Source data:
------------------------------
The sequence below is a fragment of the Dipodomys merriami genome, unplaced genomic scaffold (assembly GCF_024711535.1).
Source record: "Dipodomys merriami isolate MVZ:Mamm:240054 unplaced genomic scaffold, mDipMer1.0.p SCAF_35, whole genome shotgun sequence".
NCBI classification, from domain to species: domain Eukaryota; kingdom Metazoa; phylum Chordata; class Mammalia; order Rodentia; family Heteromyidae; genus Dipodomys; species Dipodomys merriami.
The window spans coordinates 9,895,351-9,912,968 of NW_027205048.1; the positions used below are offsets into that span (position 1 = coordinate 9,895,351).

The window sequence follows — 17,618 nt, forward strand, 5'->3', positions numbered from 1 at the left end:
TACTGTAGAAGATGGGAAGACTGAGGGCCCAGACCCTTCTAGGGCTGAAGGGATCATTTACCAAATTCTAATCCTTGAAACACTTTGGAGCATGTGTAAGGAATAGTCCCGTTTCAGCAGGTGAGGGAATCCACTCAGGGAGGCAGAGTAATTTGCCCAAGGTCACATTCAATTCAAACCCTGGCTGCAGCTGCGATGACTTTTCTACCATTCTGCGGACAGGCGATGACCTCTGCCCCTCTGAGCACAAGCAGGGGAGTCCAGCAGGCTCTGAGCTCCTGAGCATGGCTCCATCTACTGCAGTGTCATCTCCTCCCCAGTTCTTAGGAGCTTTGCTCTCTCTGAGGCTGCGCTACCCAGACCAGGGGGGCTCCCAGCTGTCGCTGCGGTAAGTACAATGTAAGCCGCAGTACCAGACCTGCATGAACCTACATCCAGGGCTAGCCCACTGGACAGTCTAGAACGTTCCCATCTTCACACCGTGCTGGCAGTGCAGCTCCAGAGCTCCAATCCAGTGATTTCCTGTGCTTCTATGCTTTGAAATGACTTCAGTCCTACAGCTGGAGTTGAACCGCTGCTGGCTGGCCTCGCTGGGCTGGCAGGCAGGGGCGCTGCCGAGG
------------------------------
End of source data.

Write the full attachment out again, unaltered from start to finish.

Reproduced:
The sequence below is a fragment of the Dipodomys merriami genome, unplaced genomic scaffold (assembly GCF_024711535.1).
Source record: "Dipodomys merriami isolate MVZ:Mamm:240054 unplaced genomic scaffold, mDipMer1.0.p SCAF_35, whole genome shotgun sequence".
NCBI classification, from domain to species: domain Eukaryota; kingdom Metazoa; phylum Chordata; class Mammalia; order Rodentia; family Heteromyidae; genus Dipodomys; species Dipodomys merriami.
The window spans coordinates 9,895,351-9,912,968 of NW_027205048.1; the positions used below are offsets into that span (position 1 = coordinate 9,895,351).

The window sequence follows — 17,618 nt, forward strand, 5'->3', positions numbered from 1 at the left end:
TACTGTAGAAGATGGGAAGACTGAGGGCCCAGACCCTTCTAGGGCTGAAGGGATCATTTACCAAATTCTAATCCTTGAAACACTTTGGAGCATGTGTAAGGAATAGTCCCGTTTCAGCAGGTGAGGGAATCCACTCAGGGAGGCAGAGTAATTTGCCCAAGGTCACATTCAATTCAAACCCTGGCTGCAGCTGCGATGACTTTTCTACCATTCTGCGGACAGGCGATGACCTCTGCCCCTCTGAGCACAAGCAGGGGAGTCCAGCAGGCTCTGAGCTCCTGAGCATGGCTCCATCTACTGCAGTGTCATCTCCTCCCCAGTTCTTAGGAGCTTTGCTCTCTCTGAGGCTGCGCTACCCAGACCAGGGGGGCTCCCAGCTGTCGCTGCGGTAAGTACAATGTAAGCCGCAGTACCAGACCTGCATGAACCTACATCCAGGGCTAGCCCACTGGACAGTCTAGAACGTTCCCATCTTCACACCGTGCTGGCAGTGCAGCTCCAGAGCTCCAATCCAGTGATTTCCTGTGCTTCTATGCTTTGAAATGACTTCAGTCCTACAGCTGGAGTTGAACCGCTGCTGGCTGGCCTCGCTGGGCTGGCAGGCAGGGGCGCTGCCGAGG